In April 2018, two JUUL users sued JUUL Labs, Inc. and Pax Labs, Inc. The lawsuit is a class-action, meaning the two named plantiffs are suing on behalf of all similarly situated U.S. JUUL users, and asking a federal court in California to resolve the raised issues for all potential plaintiffs at once, rather than requiring individuals across the states to bring separate cases making the same claims.
Plaintiffs claim that defendant-companies falsely advertised and marketed their products, JUUL e-cigarettes and JUUL pods, leading members to falsely believe that the products: were less addictive than traditional cigs, were no more addictive than any other e-cigarette, could be used without negative health consequences, and that a consumer would be able to stop using and purchasing JUUL anytime. Plaintiffs allege that these misrepresentations misled class members, including minors, into becoming addicted to nicotine, because a consumer would not have bought and used these products had they known the products’ addictiveness. Plaintiffs also claim that defendants falsely marketed, advertised and sold e-cigarette “autoship” services as a “cancel anytime” service, without disclosing the products’ highly addictive nature, thereby interfering with a user’s ability to stop purchasing JUUL products.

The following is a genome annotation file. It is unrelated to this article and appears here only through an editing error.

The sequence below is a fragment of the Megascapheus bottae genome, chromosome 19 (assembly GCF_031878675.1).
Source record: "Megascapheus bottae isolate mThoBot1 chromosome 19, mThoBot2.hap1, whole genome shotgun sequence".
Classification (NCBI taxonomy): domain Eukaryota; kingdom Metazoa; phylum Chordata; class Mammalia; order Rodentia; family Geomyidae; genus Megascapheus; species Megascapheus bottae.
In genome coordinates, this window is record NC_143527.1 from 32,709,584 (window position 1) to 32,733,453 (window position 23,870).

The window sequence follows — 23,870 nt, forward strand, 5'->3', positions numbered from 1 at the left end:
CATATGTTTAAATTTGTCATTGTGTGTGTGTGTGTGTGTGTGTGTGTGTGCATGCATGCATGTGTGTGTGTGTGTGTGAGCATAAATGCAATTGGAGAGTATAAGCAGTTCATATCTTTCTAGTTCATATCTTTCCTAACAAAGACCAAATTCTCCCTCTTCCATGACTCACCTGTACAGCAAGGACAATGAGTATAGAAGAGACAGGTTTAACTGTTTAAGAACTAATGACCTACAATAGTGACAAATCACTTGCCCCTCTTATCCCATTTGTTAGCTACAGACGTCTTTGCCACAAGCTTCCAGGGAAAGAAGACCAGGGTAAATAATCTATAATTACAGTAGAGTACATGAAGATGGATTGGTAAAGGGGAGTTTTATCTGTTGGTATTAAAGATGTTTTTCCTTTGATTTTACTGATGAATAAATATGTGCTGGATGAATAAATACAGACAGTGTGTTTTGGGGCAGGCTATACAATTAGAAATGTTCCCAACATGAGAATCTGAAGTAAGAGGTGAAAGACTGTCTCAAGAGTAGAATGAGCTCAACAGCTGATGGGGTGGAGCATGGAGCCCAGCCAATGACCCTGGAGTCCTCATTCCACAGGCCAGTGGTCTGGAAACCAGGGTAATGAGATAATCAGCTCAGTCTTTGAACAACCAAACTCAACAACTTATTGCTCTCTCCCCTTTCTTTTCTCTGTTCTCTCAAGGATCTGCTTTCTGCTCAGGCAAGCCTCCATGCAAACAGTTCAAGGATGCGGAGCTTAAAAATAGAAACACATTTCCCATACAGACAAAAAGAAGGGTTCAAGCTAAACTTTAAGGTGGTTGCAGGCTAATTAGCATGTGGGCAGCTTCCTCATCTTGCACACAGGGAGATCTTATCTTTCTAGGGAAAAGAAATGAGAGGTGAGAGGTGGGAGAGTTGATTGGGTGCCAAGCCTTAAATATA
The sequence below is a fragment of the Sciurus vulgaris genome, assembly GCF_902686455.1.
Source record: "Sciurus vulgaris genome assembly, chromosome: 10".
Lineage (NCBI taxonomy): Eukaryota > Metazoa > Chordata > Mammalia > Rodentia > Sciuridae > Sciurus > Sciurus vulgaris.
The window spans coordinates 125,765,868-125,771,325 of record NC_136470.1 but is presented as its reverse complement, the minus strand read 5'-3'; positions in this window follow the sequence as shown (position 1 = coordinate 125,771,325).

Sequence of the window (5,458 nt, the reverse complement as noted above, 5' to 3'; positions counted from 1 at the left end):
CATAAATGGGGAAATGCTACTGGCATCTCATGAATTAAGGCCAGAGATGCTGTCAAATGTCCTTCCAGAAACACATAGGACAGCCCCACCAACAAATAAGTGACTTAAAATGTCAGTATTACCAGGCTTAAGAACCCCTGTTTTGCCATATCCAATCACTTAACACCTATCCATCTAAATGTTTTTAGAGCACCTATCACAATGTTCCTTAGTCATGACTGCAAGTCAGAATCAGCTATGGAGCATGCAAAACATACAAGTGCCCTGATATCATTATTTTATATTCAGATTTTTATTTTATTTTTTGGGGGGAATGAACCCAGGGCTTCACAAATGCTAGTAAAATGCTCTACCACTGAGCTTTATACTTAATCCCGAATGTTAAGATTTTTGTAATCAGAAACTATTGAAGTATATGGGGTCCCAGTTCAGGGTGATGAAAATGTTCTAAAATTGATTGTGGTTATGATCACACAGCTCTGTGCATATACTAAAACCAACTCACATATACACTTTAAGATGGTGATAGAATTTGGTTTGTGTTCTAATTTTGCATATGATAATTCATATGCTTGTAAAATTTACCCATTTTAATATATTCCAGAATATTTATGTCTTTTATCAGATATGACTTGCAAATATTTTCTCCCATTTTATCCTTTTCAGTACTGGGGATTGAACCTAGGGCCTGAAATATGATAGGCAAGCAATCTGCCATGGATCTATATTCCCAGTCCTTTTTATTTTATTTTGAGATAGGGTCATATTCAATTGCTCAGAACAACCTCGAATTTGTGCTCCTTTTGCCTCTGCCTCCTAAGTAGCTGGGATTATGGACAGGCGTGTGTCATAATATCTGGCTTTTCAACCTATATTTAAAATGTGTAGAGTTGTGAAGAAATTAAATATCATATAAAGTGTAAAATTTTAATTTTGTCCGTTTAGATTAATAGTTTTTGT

The complaint alleges that these misrepresentations violate false advertising, consumer protection and deceptive trade practice statutory laws of the 50 states, as well as the doctrines of common law (judge-made law) fraud, deceit and/or misrepresentation and “unjust enrichment” (i.e., unfairly benefited at the expense of plaintiffs). The complaint requests that the court certify (approve) the plaintiff-class status.
The plaintiffs request the court award them monetary damages to a) compensate them for their resultant injuries/illness, b) deter companies’ future bad conduct, and 3) restore all monies earned by defendants from plaintiff-class. Further, the plaintiffs request a court order prohibiting the sued companies from continuing their alleged false product advertising and marketing.